Boston, Massachusetts – A parking enforcement worker in Boston was the victim of a brutal attack after ticketing an illegally parked car in the Dorchester neighborhood, leaving him bloodied and injured. The city and union officials are now calling for more measures to protect city workers in the wake of this violent incident on Hartwell Street.
Kenneth Vandergrift, a Dorchester resident and the vehicle’s owner, was arrested for the attack. Police reported that Vandergrift took the worker’s radio and proceeded to physically assault him, resulting in severe injuries, including a swollen eye. He is now facing a number of charges, including assault on a person over 60.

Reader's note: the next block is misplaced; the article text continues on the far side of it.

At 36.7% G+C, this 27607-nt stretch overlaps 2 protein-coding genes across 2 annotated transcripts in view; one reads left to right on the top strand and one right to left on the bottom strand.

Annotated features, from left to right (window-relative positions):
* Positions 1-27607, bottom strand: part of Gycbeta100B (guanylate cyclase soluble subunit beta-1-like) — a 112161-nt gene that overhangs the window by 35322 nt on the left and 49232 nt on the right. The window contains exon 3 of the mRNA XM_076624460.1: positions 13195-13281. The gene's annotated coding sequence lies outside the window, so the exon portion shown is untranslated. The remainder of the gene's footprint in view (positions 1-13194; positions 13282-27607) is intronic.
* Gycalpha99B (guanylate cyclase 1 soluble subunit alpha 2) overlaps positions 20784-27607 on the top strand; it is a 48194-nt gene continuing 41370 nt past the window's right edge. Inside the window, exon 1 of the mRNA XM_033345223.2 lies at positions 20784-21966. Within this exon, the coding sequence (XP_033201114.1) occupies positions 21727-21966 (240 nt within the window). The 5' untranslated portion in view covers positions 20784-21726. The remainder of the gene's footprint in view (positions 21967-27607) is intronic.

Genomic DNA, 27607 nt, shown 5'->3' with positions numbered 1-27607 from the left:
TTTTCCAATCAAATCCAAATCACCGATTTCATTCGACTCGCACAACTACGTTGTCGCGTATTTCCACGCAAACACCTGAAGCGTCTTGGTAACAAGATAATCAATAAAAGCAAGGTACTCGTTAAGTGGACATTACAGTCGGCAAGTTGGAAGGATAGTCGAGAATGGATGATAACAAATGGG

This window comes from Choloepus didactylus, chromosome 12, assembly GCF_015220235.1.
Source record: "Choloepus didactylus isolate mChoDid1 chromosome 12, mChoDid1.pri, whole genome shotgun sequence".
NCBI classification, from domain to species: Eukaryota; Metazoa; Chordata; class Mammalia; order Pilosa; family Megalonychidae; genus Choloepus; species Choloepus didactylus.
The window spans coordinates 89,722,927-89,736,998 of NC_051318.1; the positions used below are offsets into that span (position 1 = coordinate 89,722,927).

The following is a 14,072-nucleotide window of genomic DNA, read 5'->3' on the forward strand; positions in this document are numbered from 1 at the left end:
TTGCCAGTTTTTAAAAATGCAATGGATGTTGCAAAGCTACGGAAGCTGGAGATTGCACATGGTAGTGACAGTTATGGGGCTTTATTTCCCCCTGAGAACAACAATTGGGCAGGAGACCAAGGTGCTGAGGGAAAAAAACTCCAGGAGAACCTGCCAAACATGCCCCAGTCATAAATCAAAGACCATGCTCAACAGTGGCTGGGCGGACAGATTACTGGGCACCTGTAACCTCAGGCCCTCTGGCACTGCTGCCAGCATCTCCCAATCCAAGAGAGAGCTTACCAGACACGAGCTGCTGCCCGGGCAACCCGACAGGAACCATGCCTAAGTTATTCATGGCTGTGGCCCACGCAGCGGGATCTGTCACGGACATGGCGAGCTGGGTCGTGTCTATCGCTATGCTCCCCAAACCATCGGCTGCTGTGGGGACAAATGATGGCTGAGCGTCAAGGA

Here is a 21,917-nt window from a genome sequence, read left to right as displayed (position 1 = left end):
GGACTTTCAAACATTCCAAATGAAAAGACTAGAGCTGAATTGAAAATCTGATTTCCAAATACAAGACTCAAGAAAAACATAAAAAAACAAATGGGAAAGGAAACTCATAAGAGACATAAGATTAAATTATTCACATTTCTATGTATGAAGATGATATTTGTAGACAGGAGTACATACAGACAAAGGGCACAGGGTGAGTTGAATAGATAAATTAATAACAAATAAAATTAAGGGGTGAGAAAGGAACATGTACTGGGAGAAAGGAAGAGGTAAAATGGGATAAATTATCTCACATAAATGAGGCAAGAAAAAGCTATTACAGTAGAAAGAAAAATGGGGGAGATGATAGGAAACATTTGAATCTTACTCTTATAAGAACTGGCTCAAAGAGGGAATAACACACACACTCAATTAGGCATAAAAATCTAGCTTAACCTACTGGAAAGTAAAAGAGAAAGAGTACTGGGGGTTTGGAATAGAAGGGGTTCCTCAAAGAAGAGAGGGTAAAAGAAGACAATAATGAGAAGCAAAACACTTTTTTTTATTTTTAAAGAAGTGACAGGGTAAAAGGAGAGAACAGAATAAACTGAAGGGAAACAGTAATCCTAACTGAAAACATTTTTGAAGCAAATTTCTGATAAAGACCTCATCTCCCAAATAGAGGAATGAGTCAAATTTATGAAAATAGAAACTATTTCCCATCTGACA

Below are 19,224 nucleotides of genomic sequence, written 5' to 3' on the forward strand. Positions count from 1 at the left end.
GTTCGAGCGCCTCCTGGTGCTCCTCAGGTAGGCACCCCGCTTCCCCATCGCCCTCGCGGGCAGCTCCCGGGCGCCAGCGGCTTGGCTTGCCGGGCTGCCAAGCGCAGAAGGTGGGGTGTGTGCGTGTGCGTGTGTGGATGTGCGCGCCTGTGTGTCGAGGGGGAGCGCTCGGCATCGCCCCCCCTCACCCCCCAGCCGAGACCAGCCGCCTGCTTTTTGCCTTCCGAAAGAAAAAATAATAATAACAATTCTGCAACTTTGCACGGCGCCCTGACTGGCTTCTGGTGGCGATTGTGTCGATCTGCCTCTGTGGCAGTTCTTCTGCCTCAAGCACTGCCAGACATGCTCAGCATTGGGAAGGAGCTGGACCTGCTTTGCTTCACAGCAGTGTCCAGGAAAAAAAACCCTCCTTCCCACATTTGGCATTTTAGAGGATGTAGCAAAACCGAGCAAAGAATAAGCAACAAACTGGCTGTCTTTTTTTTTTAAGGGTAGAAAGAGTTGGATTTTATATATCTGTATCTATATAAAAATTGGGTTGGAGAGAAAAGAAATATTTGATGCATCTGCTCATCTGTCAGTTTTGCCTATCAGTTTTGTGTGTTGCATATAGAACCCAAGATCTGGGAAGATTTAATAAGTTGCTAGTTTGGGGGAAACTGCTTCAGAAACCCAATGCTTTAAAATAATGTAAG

The incident has left residents in shock, but union representatives state that such assaults on city workers are unfortunately not uncommon. The union, AFCSME 93, emphasized that these workers endure verbal and physical assaults regularly while simply carrying out their duties.
In response to the attack, Boston City Councilor Erin Murphy has called for a hearing on the issue and is advocating for potential solutions, such as increased security and having parking enforcement workers operate in pairs during overnight shifts to ensure their safety.
Jim Durkin of AFCSME 93 expressed appreciation for the support and highlighted the need for a change in public attitude towards these workers, emphasizing the mean-spirited and often violent treatment they face in the line of duty.
As the city grapples with the aftermath of this incident, there are growing calls for tangible measures to ensure the safety and well-being of parking enforcement workers across Boston. The need for increased security and changes in public perception are central to discussions aimed at preventing similar attacks in the future.